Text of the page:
Clay colored robin

Costa Rica has so many colourful birds that it was suprising to discover that the national bird is the rather drab looking clay colored robin. I mean, the bird is not unattractive, but compare it to rainbow toucans, scarlet macaws, various hummingbirds, and on and on…

Early morning in the grounds of our hotel near Arenal volcano gave a different perspective. Here we were sublimely serenaded by the song one of these robins from just outside our patio. The sound is rather akin to that of a British songthrush, which is not entirely surprising as American so-called robins are of the thrush family and much larger than European robins. Indeed, Wikipedia prefers to call it a clay colored thrush.

clay colored robinAccording to our guides, what really makes this the national bird is that its song is regarded as the harbinger of the rainy season, which is vital to successful farming in some parts.

Grey necked woodrail

One of the prettiest birds we saw in Costa Rica seemed quite common – the grey necked woodrail.

About the size of a chicken, we saw a number of them wading on the edges of watercourses. The variety of colours is quite amazing – the green-yellow beak, red eyes, grey neck, brown top of head, reddish brown (rufous) chest and lighter wings, black rear and tail, and coral red legs.

The grey necked woodrail is totally unlike the less brightly coloured water rail found in the UK, a rather secretive bird which we’ve rarely seen at RSPB reserves when they are supposedly present.

The coots and moorhens commonly seen in UK are also rails, and they are of course far from secretive.

Road to Monteverde

We were travelling along the unmade road to the cloud forest at Monteverde in Costa Rica, and stopped by several vehicles at the roadside. A sloth was visible high up in a tree, gawped at by those standing by the vehicles. There was also a troupe of howler monkeys, swinging rapidly from branch to branch, difficult to photograph.

When I examined the images of blurred swinging shapes back home, there was this one really good frame of a monkey looking down on the motley crew of tourists. Who was observing whom?

His look says to me, what are you doing in my world? Even the unmade road and the occasional roadside shack have invaded his wilderness, his world.

We were told that there is controversy in Monteverde over whether to tarmac the road to improve access for tourists. Sadly, the coming of the tarmac seems inevitable, of course followed by more dwellings, hotels and so on. Development seems to be a one-way street away from the wild, even in the name of the tourism that aims to protect it.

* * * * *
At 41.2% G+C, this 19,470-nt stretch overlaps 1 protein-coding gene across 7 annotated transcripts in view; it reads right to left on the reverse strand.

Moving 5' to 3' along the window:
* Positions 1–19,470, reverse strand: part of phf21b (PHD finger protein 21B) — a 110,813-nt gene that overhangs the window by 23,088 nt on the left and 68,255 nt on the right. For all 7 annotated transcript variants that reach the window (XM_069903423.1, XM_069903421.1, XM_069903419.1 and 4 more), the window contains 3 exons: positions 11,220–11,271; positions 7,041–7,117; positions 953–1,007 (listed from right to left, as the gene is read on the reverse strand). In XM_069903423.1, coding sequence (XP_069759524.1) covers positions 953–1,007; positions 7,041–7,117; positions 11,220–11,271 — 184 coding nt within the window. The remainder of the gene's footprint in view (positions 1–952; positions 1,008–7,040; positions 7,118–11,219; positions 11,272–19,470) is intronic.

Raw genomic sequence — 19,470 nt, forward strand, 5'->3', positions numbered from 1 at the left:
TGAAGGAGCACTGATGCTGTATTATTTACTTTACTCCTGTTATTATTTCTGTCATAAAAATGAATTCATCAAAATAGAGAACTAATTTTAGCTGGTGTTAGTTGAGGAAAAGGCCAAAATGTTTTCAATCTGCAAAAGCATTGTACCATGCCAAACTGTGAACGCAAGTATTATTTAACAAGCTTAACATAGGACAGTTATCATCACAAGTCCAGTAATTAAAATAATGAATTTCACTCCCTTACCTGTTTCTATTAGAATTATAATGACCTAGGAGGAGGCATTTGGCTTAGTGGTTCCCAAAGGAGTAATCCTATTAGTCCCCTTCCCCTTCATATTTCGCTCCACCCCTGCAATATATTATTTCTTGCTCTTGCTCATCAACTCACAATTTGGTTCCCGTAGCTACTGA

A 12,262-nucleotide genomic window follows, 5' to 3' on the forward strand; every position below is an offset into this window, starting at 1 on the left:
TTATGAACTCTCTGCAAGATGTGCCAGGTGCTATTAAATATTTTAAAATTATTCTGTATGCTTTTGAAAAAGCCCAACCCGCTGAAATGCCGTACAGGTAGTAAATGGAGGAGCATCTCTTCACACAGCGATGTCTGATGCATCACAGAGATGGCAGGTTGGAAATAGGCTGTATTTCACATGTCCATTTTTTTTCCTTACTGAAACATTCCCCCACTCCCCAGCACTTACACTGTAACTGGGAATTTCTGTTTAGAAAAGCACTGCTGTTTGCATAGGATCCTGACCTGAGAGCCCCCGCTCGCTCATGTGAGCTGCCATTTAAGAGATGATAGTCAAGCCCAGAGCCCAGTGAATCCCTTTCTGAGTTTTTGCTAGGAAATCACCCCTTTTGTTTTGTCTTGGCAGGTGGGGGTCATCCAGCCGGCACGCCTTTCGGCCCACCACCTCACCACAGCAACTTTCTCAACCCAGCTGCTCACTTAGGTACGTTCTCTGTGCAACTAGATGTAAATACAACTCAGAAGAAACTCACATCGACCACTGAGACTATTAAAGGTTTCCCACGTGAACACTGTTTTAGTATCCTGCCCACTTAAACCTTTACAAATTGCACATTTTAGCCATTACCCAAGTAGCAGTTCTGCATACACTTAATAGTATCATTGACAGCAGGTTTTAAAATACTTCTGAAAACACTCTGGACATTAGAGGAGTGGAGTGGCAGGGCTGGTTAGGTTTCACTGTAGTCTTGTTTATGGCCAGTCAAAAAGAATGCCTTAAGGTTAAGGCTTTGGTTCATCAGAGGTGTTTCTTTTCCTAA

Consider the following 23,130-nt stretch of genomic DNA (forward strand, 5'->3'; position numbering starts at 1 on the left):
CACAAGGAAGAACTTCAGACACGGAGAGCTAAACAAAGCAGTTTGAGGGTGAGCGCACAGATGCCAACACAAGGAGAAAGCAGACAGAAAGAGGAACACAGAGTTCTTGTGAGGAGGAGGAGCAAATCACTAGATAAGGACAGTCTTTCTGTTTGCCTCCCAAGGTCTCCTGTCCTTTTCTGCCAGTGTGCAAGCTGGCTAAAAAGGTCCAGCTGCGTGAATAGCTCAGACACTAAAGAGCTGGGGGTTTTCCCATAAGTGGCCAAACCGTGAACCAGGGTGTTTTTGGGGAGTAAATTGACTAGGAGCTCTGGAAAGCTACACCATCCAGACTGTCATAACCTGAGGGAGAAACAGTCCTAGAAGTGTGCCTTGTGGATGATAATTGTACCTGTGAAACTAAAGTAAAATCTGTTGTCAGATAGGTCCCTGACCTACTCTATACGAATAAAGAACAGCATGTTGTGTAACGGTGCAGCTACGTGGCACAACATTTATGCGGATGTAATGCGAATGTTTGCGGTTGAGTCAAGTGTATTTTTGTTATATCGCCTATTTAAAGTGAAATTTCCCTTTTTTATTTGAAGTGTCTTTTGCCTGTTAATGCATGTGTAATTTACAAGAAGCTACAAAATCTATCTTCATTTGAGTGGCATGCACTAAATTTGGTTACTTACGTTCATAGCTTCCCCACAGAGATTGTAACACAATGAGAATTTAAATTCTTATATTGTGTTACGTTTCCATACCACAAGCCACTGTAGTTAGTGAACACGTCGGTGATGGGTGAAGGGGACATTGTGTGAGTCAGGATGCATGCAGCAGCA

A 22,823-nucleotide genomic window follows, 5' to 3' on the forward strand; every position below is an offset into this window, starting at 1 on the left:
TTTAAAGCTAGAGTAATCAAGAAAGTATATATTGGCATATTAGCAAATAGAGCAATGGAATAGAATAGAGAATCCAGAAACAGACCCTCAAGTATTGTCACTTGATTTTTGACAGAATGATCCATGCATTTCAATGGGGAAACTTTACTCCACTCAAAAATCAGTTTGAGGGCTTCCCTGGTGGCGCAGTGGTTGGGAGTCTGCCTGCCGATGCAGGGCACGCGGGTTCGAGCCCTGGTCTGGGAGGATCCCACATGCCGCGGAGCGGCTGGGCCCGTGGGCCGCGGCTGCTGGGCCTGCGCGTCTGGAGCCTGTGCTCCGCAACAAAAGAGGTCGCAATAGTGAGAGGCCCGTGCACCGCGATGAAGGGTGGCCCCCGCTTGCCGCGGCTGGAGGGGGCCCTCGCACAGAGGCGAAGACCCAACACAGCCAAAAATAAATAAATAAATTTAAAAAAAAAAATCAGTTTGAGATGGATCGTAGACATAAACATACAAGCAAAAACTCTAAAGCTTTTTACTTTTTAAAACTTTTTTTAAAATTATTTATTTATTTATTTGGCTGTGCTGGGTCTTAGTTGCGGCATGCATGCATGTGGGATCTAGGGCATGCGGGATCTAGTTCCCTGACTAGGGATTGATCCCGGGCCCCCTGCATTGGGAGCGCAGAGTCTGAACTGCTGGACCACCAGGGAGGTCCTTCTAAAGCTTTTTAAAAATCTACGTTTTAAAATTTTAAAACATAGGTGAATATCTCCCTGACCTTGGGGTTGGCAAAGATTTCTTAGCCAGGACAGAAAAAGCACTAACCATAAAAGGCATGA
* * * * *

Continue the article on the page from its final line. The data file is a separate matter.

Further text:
At least Costa Rica still has a relatively large amount of virgin, fertile and protected land, so nature has a better chance than in most countries.

The call of a howler monkey can reach 128Db and be heard over several miles
– one of the loudest animals on earth.

 

Costa Rica

So we took a family holiday in Costa Rica, which proved to be a delightful country with mostly friendly people, particularly in the tourist industry,  its biggest industry. Well informed and passionate guides introduced us to the flora and fauna of three major national parks and to Costa Rica itself.

The national parks are prolific in vegetation, with a wide variety of birds and animals – well worth visiting. And you see and understand so much more with an experienced guide.

It was said that over 25% of the land is protected as national parks – which puts most other countries to shame. Yet there are still apparent tensions between conservation and development that are not going to go away.

The biodiversity is incredible. Costa Rica lies at the junction of two continents, resulting in an ingtermingling of species, and the history of volcanic activity ensures great fertility. This is truly precious resource for mankind that we cannot afford to lose. So tourists are actually helping in this process, so long as the tourism is managed sustainably, which appears to be the case today. Loss of tourism could actually jeopardise the whole enterprise.

In US and Europe, particularly UK, the pressure for development too often trumps that for ‘the environment ‘,  so our protected land area is much less, with little wilderness. Our biodiversity is much impoverished and under constant threat. In days of ignorance that may have been OK, now we know that our biodiversity for future generations is at stake – life as we know it, inherited from our forebears.

The effects of global warming are being felt in Costa Rica, as elsewhere, with changes in the seasons. This will put even more pressure on this biodiversity,  but who knows how nature might respond to this challenge?

There is no separate ‘environment’,  just us as an integral part of our earth and cosmos.

Featured map by Peter Fitzgerald, via Wikimedia Commmons